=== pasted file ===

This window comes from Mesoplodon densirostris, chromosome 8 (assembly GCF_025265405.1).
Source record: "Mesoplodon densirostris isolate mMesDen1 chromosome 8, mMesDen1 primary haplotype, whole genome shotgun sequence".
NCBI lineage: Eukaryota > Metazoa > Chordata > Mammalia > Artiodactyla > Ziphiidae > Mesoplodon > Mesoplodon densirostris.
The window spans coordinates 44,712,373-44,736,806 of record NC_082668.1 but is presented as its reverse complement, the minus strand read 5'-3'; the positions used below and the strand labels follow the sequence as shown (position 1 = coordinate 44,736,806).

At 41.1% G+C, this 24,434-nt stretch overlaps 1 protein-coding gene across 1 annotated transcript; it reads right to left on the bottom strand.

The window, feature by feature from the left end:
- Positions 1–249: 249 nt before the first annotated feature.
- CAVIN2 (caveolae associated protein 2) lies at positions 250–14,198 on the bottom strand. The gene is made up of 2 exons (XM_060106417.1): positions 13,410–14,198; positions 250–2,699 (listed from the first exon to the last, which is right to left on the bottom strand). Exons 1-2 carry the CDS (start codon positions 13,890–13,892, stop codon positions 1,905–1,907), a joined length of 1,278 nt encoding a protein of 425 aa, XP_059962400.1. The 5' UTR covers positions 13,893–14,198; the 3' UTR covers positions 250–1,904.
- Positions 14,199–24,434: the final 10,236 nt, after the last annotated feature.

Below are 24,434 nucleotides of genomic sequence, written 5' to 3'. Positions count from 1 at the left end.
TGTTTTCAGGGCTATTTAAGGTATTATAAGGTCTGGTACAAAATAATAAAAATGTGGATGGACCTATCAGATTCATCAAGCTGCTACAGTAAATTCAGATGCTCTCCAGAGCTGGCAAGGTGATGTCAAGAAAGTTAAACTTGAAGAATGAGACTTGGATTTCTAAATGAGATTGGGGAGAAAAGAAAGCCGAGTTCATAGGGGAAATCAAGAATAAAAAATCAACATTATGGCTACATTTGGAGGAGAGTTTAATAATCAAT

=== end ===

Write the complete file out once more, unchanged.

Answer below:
This window comes from Mesoplodon densirostris, chromosome 8 (assembly GCF_025265405.1).
Source record: "Mesoplodon densirostris isolate mMesDen1 chromosome 8, mMesDen1 primary haplotype, whole genome shotgun sequence".
NCBI lineage: Eukaryota > Metazoa > Chordata > Mammalia > Artiodactyla > Ziphiidae > Mesoplodon > Mesoplodon densirostris.
The window spans coordinates 44,712,373-44,736,806 of record NC_082668.1 but is presented as its reverse complement, the minus strand read 5'-3'; the positions used below and the strand labels follow the sequence as shown (position 1 = coordinate 44,736,806).

At 41.1% G+C, this 24,434-nt stretch overlaps 1 protein-coding gene across 1 annotated transcript; it reads right to left on the bottom strand.

The window, feature by feature from the left end:
- Positions 1–249: 249 nt before the first annotated feature.
- CAVIN2 (caveolae associated protein 2) lies at positions 250–14,198 on the bottom strand. The gene is made up of 2 exons (XM_060106417.1): positions 13,410–14,198; positions 250–2,699 (listed from the first exon to the last, which is right to left on the bottom strand). Exons 1-2 carry the CDS (start codon positions 13,890–13,892, stop codon positions 1,905–1,907), a joined length of 1,278 nt encoding a protein of 425 aa, XP_059962400.1. The 5' UTR covers positions 13,893–14,198; the 3' UTR covers positions 250–1,904.
- Positions 14,199–24,434: the final 10,236 nt, after the last annotated feature.

Below are 24,434 nucleotides of genomic sequence, written 5' to 3'. Positions count from 1 at the left end.
TGTTTTCAGGGCTATTTAAGGTATTATAAGGTCTGGTACAAAATAATAAAAATGTGGATGGACCTATCAGATTCATCAAGCTGCTACAGTAAATTCAGATGCTCTCCAGAGCTGGCAAGGTGATGTCAAGAAAGTTAAACTTGAAGAATGAGACTTGGATTTCTAAATGAGATTGGGGAGAAAAGAAAGCCGAGTTCATAGGGGAAATCAAGAATAAAAAATCAACATTATGGCTACATTTGGAGGAGAGTTTAATAATCAAT